Good weekend for birds

From Pomona, NY, we headed north on the Palisades Parkway, against the advice of the GPS which prudently thought going back to I-287 would be preferable. We crossed the Hudson on the Bear Mountain Bridge. It’s a beautiful spot, but I only recommend it if you are OK with a very winding road along a cliffs on the eastern side of the river. Eventually the GPS got us back to I-684, just one exit before the junction with 84 near Danbury.

We got to Casco at a reasonable hour of the evening.

Monday I walked out to check on my hazels (doing great! At this rate, they’ll be respectable bushes in another three or four years) and the Koosa dogwoods Matt and I planted last weekend. The dogwood we have in Newton has messy squishy red-orange fruit which sprout often enough that I dug up five flowerpots full of foot-high young trees to put around the place in Casco. We’ve tried in past years, but maybe haven’t dug up big enough root balls. At any rate, Matt and I put in two pots full, probably four trees, near Sleeping Rhino last weekend, and I put in one pot in the little clearing on the far side of the property that we call The Patio and one pot just across the driveway. Well, yesterday just as I got close to the one I had planted near Sleeping Rhino, a bird flew away from virtually underfoot and landed at waist height in the trees beyond the rock. I didn’t have my binoculars with me, so I didn’t get a real look at it. From the way it was behaving, hanging around at a minimum safe distance from me, I got the impression that it had some business where I had flushed it from — maybe it had a nest right there. I left so it could get back home, if that was indeed home.

Patsy had said she would like to get out in a boat. We have four people-powered boats; one 8 foot long aluminum rowboat, one fiberglass canoe, one two-seat kayak, and one one-seat kayak. All but the rowboat were in the sand room of our basement for the winter. Getting them out takes a little maneuvering. The one-seat kayak is no problem; the two-seat kayak isn’t hard if you watch where you’re going; but the canoe just barely fits through the door if you hold it at the correct angle and pay attention not to bump the oil tank and the water heater. The four of us got the three boats out with less trouble than I expected.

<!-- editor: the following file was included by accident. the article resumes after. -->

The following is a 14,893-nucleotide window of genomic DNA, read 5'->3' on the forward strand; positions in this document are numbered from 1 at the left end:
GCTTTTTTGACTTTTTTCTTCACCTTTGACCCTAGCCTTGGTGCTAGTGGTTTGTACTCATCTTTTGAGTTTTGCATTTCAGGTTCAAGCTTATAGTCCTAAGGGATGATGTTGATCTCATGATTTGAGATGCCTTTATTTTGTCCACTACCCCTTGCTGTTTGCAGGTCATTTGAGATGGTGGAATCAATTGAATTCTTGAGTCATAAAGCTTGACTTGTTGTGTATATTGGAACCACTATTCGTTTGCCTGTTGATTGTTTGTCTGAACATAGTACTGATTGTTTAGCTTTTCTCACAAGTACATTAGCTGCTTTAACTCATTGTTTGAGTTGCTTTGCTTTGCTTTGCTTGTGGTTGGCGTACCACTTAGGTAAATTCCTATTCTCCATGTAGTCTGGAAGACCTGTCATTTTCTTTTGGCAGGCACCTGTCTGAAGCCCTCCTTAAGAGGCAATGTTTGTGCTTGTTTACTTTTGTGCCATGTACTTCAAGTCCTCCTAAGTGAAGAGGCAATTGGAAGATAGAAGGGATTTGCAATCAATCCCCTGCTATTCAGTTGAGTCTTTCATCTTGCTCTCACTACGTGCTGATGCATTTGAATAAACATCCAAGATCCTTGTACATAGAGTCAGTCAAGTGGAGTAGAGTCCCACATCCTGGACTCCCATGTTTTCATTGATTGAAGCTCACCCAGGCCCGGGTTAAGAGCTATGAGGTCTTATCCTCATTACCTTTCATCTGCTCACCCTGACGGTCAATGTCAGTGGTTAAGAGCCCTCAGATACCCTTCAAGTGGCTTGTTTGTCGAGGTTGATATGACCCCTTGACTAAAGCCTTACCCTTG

Charley and Patsy got in the canoe and Arlene and I took the two-seat kayak. We headed south near the shore, past Jack Carroll’s house and the three houses along Azwelikit Road, about to the first house in Hancock Beach. I called back, “Remember, we should turn around when we’ve had HALF as much fun as we want to have,” and Charley promptly said, “I think I’ve had half as much as I want,” so we headed back. Patsy said, “What’s that bird?” It was a loon, not very far away on the right. We all got a good look at it, and then it dove, and we didn’t see it for a while until it showed up ahead of us and on the left of our path. It dove again, and when we saw it next it was only two boat lengths away. It didn’t really seem to mind as we paddled along. It was as close as we’ve ever been to a loon.

Arlene said to Patsy, “If you want to keep canoeing, Charley and I can go home and you and Dean can stay out with the canoe,” so when we got back to our dock Charley got out, Arlene and I put the kayak on the shore, and I got in the bow of the canoe where Charley had been. We went the other way, past our association beach and more than halfway to a tiny island beyond it. At that point the wind picked up and the waves got to a disturbing size. We turned around before getting to the island and paddled back, into the wind all the way home. By the time we got back we had had all the fun we wanted.

This morning (if you’re keeping track, that’s Tuesday. I took a vacation day to stretch out the weekend, since we weren’t in Casco until Sunday night) I took binoculars back to Sleeping Rhino. I figured that if the bird I had flushed there was really nesting there, I would probably see it again in the same place. My best guess as to what it would turn out to be was based on the size, about sparrow-size, and having flushed it from the ground; the only ground-nesting bird that size I could think of was an ovenbird. Sure enough! It did flush from just about the same spot, flew to exactly the same place as before, I got a decent look at it with the binoculars, and it was an ovenbird. I took Arlene out to see it later, and again it flushed from the same place to the same place.

Also, good weekend for fish. Late in the afternoon we walked down to the association dock with fishing poles. On her second cast, Arlene got a fish. And not just any fish! It was a good black bass, definitely legal size even in Maine, a good fourteen inches long. It was hooked through the lip and I had squashed down the barb of the hook so it was easy to release. Maybe if we had caught it earlier in the weekend we would have kept it to print, but it’s swimming in the lake again now, not much the worse for the experience.

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